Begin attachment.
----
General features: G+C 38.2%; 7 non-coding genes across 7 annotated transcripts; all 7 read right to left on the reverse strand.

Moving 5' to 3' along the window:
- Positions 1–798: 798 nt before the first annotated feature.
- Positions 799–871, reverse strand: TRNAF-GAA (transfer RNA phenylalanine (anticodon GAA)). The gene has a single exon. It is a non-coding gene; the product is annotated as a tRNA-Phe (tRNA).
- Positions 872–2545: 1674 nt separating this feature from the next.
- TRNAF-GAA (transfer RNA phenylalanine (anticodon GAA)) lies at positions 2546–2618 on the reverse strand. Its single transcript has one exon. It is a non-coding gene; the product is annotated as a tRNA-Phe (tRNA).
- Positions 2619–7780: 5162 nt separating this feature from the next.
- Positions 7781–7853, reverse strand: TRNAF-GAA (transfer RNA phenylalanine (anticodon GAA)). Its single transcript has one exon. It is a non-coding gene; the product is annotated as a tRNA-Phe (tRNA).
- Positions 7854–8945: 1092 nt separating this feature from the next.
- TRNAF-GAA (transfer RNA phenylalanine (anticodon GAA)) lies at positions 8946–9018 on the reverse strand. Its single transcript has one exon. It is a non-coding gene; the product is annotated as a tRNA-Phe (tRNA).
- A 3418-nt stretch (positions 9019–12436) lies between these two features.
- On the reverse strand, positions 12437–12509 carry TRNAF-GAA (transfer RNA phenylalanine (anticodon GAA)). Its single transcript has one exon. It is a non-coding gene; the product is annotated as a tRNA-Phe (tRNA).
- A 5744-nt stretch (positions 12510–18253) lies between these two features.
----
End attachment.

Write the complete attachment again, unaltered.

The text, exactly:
General features: G+C 38.2%; 7 non-coding genes across 7 annotated transcripts; all 7 read right to left on the reverse strand.

Moving 5' to 3' along the window:
- Positions 1–798: 798 nt before the first annotated feature.
- Positions 799–871, reverse strand: TRNAF-GAA (transfer RNA phenylalanine (anticodon GAA)). The gene has a single exon. It is a non-coding gene; the product is annotated as a tRNA-Phe (tRNA).
- Positions 872–2545: 1674 nt separating this feature from the next.
- TRNAF-GAA (transfer RNA phenylalanine (anticodon GAA)) lies at positions 2546–2618 on the reverse strand. Its single transcript has one exon. It is a non-coding gene; the product is annotated as a tRNA-Phe (tRNA).
- Positions 2619–7780: 5162 nt separating this feature from the next.
- Positions 7781–7853, reverse strand: TRNAF-GAA (transfer RNA phenylalanine (anticodon GAA)). Its single transcript has one exon. It is a non-coding gene; the product is annotated as a tRNA-Phe (tRNA).
- Positions 7854–8945: 1092 nt separating this feature from the next.
- TRNAF-GAA (transfer RNA phenylalanine (anticodon GAA)) lies at positions 8946–9018 on the reverse strand. Its single transcript has one exon. It is a non-coding gene; the product is annotated as a tRNA-Phe (tRNA).
- A 3418-nt stretch (positions 9019–12436) lies between these two features.
- On the reverse strand, positions 12437–12509 carry TRNAF-GAA (transfer RNA phenylalanine (anticodon GAA)). Its single transcript has one exon. It is a non-coding gene; the product is annotated as a tRNA-Phe (tRNA).
- A 5744-nt stretch (positions 12510–18253) lies between these two features.